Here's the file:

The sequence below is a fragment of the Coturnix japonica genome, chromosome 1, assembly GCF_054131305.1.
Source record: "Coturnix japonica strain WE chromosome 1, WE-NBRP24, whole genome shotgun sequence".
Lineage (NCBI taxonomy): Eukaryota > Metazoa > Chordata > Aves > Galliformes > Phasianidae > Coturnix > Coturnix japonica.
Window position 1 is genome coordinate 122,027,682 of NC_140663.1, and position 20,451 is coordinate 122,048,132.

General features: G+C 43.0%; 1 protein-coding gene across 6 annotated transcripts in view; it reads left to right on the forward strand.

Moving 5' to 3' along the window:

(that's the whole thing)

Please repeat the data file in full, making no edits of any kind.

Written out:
The sequence below is a fragment of the Coturnix japonica genome, chromosome 1, assembly GCF_054131305.1.
Source record: "Coturnix japonica strain WE chromosome 1, WE-NBRP24, whole genome shotgun sequence".
Lineage (NCBI taxonomy): Eukaryota > Metazoa > Chordata > Aves > Galliformes > Phasianidae > Coturnix > Coturnix japonica.
Window position 1 is genome coordinate 122,027,682 of NC_140663.1, and position 20,451 is coordinate 122,048,132.

General features: G+C 43.0%; 1 protein-coding gene across 6 annotated transcripts in view; it reads left to right on the forward strand.

Moving 5' to 3' along the window: